Cold Snappers

David Bocking
5 min readFeb 22, 2021
Totley Moor — Photo by Zafar Ali

It’s been chilly, you may have noticed. But here in the Outdoor City, Beast from the East (2) held no fear for the hardy locals stomping, running and riding around in the ice and snow.

Many have photos to prove it too. Now the frost has thawed (for the moment : see below) we asked a few of them to share their cold snaps, and bracing weather reports. They also have a few tips just in case it’s not actually sunny every day from now on.

Cressbrook Tunnel on the Monsal Trail: Photo by Stephen Morrison

“I love getting out for a mountain bike ride or dog walk in the winter,” says Stephen Morrison, who takes photos (as @mozzasnaps) in the northern Peak District.

“Whatever the conditions, I find it’s much easier to drag myself out of bed in time for sunrise and I often have the trails and scenic spots to myself. Plus, the low sun at both ends of the day provides great for light photos, and there’s always chance of a snowy, frosty or misty backdrop.”

Sheep near Monsal Head: Photo by Stephen Morrison

Fellow MTB enthusiast Chris Maloney runs the Keeper of the Peak twitter account, which advises mountain bikers to monitor ground conditions, and stick to resilient paths in poor weather. But bad weather is no reason to stay inside.

Chris Maloney

“Rain or cold, snow or wind — get out there and enjoy the elements,” he says.

“My local walks and rides have been welcome breaks from the screens I’ve been locked to, and every day they’re different; be it the weather or change of seasons, or just the people and things you see. Spotting those differences has been fascinating for my kids and fun for me.

“Right now the snowdrops are through, and this morning I spotted my first crocus, right after seeing a hare sprinting across the fields,” he says.

“For me personally, getting on the bike is solace. The benefits of riding physically are obvious, but less talked about is the mental health aspect of it all. To be able to shut off the daily strains and focus solely on the path in front of your tyre and get into that rhythm is important for me and the reason I love riding. I can focus on that — and come back to the day to day after the ride.”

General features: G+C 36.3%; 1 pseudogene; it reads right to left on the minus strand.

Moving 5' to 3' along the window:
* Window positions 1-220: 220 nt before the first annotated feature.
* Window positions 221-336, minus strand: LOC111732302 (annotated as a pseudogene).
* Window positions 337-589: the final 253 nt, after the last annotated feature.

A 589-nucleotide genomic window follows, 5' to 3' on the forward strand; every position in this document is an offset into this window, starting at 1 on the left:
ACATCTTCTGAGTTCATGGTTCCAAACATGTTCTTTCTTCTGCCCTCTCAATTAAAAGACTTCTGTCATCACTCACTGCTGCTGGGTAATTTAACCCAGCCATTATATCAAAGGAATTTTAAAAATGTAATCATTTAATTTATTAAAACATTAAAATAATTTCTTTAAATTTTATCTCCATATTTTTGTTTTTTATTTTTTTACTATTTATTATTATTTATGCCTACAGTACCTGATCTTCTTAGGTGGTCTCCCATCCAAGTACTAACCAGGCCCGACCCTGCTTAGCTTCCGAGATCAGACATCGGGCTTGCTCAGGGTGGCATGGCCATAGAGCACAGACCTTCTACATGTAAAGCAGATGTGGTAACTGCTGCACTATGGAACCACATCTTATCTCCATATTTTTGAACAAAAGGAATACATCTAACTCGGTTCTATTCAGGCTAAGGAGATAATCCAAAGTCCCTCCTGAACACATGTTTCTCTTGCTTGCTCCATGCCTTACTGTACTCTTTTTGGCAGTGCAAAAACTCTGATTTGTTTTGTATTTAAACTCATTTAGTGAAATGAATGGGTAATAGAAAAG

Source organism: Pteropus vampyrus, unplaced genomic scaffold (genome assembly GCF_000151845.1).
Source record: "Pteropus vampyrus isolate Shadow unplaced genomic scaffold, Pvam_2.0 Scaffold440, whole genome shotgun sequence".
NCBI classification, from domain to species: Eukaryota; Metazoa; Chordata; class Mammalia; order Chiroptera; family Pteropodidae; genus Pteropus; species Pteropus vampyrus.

Zafar Ali on Totley Moor

Zafar Ali runs and walks and takes photos in the wild landscape of Totley Moor.

“Winter doesn’t mean there’s nothing to see,” he says.

“When it snows it’s brilliant for field craft: tracking animals and birds gathering around berry laden rowan trees.”

He says: “Remember there’s no such thing as bad weather just the wrong clothes! Preparation is important and once you make the effort whatever the weather you’ll feel fantastic after.”

Cairn on Totley Moor with a seat made by Zafar: Photo Zafar Ali

Zaf’s tips for wild weather exploration are to invest in grippy footwear for walking or running, and maybe some waterproof socks. And carry your phone in a warmer inside pocket, as cold weather can quickly drain phone batteries, and take a map you can read in case your phone crashes.

Trig point in the snow: Photo Zafar Ali

He uses the ‘RainRadar’ app to watch when the next shower or blizzard is coming, and ‘Relive’ for adding photos and videos en route.

“You should also tell someone where you’re going and what time to expect you back, but don’t forget to tell them when you are!”

Like many, Zafar was concerned at the litter left behind my newcomers to the countryside last year, and says: “Treat the countryside with respect and leave it as you found it, or better, by picking up litter yourself.”

Sue Lee, chair of the Step Out Sheffield walking programme, stresses the social importance of walking in the local countryside : “I’ve been making the most of the fact that Government guidelines allow socially distanced exercise with one other person. Regularly meeting with three different people each week for a socially distanced walk and talk really helps to keep the spirits up.”

She adds its worth making the effort, even when, as the local saying goes, it is looking a bit black over Will’s mother’s.

“The weather is rarely as bad outside as it appears from inside and, even if it is, you soon warm up once you begin walking!” she says.

She suggests walking poles for added security in wintry conditions. “It isn’t ‘soft’, it is sensible! And if you have two walking sticks, use both of them!”

Graves Park: Photo Sue Lee

For faster off road cycling in cold air, Chris Maloney recommends face coverings like a Buff or snood. “I also like nice thick gloves and socks with a bit of wiggle room. And a hot drink too. It’s amazing getting somewhere like Stanage and looking out across a winterscape while sipping on a nice hot chocolate.”

Trail near Hucklow: Photo by Stephen Morrison

Zafar Ali says walkers could have a go at running parts of their walking routes in the colder weather.

“Mix it up a bit and you’ll be surprised at how much ground you can cover with a little bit of effort.”

He also advises politeness for faster moving explorers: “Runners and MTBers should call out to walkers as you approach to warn them and to let them know which side you’re going to pass.”

It may be milder just now, but meteorologists have noted a possibility of some moderately beastly weather on the way in early March. In current times, Outdoor Citizens will be undaunted.

Heron with trout near the River Wye: Photo by Stephen Morrison

Sue Lee took a particularly happy journey this week. “I walked to Jordanthorpe, battling against a ferocious and bitterly cold wind to get my Covid vaccination. Coming home, with the wind behind me and the jab safely delivered, was pure pleasure!”